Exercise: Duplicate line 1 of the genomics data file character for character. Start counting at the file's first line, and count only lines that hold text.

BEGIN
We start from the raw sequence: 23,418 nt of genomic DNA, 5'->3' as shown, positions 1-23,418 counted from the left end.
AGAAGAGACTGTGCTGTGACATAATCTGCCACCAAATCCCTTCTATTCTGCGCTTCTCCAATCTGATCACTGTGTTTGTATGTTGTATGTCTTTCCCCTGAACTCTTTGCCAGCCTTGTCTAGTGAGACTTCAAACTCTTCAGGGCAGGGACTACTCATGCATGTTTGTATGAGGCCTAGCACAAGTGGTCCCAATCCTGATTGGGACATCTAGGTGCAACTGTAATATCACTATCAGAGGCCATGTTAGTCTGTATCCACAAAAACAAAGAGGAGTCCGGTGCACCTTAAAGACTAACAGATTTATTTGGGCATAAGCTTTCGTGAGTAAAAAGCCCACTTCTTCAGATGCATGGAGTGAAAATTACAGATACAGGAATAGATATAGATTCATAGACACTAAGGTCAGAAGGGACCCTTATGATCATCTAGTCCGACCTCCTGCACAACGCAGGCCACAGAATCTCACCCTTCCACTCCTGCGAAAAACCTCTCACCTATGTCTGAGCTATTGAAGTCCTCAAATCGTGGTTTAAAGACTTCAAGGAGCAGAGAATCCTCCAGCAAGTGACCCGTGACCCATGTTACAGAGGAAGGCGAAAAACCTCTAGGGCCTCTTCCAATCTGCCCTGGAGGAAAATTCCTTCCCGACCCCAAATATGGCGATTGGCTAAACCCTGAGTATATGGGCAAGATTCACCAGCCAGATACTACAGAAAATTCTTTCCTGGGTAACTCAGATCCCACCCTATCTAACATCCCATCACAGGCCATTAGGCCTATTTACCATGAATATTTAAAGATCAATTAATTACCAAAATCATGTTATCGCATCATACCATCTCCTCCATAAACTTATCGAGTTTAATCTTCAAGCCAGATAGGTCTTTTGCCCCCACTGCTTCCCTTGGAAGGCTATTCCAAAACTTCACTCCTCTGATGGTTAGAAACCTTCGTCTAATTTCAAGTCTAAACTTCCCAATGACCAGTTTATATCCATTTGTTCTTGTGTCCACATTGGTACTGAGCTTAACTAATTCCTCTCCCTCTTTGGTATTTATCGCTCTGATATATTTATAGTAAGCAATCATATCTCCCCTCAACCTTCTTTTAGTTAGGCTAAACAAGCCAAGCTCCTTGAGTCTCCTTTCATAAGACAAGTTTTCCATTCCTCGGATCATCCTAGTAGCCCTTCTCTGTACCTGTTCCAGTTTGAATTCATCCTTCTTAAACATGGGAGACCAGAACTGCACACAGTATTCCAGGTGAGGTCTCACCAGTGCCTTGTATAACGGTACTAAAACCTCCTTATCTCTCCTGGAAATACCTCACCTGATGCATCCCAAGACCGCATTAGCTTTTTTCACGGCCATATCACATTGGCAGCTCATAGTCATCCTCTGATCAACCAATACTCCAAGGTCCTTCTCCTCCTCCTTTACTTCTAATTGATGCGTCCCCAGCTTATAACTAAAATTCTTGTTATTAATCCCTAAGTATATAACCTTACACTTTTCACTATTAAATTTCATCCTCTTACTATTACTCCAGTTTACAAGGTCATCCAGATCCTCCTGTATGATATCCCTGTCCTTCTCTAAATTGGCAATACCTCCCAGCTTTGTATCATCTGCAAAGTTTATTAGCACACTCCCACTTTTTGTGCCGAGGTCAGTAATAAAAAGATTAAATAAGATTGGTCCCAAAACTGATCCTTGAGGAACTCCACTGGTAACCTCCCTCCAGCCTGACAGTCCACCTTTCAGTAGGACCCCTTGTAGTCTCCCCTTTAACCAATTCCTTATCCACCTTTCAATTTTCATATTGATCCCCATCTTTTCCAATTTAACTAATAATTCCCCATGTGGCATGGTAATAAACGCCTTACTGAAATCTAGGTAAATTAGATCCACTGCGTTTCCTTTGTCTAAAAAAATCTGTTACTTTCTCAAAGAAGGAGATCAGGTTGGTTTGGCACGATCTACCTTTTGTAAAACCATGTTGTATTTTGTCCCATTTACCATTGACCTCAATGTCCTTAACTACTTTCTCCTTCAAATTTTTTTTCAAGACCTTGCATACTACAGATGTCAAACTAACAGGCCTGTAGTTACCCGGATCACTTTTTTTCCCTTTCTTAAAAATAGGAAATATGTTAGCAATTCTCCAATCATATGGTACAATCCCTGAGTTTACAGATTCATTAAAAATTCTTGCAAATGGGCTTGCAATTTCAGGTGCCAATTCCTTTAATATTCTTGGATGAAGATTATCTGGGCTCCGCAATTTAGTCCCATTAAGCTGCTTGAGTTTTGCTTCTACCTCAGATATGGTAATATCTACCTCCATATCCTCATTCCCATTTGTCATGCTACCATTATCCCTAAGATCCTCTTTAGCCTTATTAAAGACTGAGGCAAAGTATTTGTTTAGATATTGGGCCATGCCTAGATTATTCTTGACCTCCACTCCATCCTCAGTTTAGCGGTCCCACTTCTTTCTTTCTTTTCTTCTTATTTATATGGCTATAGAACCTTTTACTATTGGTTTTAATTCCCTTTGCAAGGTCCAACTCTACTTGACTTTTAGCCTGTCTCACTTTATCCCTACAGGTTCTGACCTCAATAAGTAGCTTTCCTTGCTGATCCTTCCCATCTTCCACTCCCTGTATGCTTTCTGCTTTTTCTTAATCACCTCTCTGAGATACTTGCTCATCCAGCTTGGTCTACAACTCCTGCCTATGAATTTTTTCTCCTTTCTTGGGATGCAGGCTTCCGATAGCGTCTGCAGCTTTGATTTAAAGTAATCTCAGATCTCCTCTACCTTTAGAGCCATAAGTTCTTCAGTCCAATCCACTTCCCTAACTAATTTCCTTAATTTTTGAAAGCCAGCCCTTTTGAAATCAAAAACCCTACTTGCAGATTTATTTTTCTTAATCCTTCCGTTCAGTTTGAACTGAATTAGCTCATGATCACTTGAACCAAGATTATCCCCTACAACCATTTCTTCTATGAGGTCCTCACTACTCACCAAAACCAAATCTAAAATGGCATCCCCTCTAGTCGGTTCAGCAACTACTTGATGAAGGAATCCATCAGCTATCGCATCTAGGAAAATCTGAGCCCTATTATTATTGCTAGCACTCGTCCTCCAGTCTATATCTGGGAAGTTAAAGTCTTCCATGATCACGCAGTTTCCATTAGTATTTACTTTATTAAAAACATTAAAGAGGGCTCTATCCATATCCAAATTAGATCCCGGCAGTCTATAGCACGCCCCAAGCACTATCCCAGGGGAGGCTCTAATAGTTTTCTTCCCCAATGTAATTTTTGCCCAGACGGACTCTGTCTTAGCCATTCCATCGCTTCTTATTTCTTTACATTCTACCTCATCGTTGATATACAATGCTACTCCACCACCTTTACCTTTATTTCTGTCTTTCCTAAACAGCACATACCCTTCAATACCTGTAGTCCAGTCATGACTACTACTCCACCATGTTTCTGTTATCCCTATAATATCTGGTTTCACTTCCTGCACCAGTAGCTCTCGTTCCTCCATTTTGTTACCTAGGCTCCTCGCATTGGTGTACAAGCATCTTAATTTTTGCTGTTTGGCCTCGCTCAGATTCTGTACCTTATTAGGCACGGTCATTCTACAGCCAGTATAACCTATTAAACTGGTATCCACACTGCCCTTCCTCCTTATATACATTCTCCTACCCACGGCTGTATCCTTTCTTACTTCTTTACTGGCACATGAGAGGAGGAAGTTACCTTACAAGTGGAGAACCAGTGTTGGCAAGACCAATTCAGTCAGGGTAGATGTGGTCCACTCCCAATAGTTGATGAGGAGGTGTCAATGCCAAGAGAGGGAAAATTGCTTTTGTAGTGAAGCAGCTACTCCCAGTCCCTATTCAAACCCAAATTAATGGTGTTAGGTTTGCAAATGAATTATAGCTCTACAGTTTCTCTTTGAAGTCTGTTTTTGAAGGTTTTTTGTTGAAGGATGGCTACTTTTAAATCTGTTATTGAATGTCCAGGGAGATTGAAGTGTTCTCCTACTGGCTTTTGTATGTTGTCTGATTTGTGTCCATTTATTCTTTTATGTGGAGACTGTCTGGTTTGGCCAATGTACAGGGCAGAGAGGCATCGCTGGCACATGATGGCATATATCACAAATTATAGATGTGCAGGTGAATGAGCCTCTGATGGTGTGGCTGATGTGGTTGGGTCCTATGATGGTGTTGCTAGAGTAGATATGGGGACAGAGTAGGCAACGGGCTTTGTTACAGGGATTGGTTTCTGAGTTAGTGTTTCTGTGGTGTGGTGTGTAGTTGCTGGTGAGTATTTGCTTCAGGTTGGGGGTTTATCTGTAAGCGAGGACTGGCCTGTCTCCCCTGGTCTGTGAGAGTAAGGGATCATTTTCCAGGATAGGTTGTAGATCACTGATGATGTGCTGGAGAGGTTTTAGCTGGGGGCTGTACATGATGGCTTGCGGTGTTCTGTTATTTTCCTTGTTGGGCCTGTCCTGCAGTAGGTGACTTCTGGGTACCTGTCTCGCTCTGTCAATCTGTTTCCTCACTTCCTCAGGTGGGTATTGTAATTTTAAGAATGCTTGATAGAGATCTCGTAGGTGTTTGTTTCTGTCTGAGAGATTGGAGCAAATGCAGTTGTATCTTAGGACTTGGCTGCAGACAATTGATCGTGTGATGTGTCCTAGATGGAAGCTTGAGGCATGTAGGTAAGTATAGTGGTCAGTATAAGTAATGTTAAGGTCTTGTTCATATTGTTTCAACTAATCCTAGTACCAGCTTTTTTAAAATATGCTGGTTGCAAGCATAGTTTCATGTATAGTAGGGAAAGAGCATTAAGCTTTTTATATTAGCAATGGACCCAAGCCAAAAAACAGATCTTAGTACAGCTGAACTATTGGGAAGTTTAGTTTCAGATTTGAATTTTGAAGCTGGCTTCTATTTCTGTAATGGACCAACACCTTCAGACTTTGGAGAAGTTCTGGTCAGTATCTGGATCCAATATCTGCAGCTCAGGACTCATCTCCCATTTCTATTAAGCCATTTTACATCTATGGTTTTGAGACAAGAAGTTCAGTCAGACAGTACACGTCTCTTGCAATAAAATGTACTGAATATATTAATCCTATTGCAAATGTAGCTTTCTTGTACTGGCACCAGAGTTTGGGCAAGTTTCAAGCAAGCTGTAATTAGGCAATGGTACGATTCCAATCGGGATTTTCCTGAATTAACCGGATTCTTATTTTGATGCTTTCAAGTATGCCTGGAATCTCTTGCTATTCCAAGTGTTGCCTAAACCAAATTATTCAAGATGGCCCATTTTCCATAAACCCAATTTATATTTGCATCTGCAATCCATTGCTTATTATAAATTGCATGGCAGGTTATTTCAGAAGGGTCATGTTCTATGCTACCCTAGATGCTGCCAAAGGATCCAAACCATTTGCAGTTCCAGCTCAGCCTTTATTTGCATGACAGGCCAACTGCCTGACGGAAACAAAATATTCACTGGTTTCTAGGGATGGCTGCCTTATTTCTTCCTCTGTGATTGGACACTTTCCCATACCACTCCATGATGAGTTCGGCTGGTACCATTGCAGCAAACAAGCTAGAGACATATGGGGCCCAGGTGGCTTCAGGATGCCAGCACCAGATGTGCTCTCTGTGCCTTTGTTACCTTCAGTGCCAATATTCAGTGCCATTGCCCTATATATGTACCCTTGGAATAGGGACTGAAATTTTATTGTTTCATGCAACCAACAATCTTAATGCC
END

We start from the raw sequence: 23,418 nt of genomic DNA, 5'->3' as shown, positions 1-23,418 counted from the left end.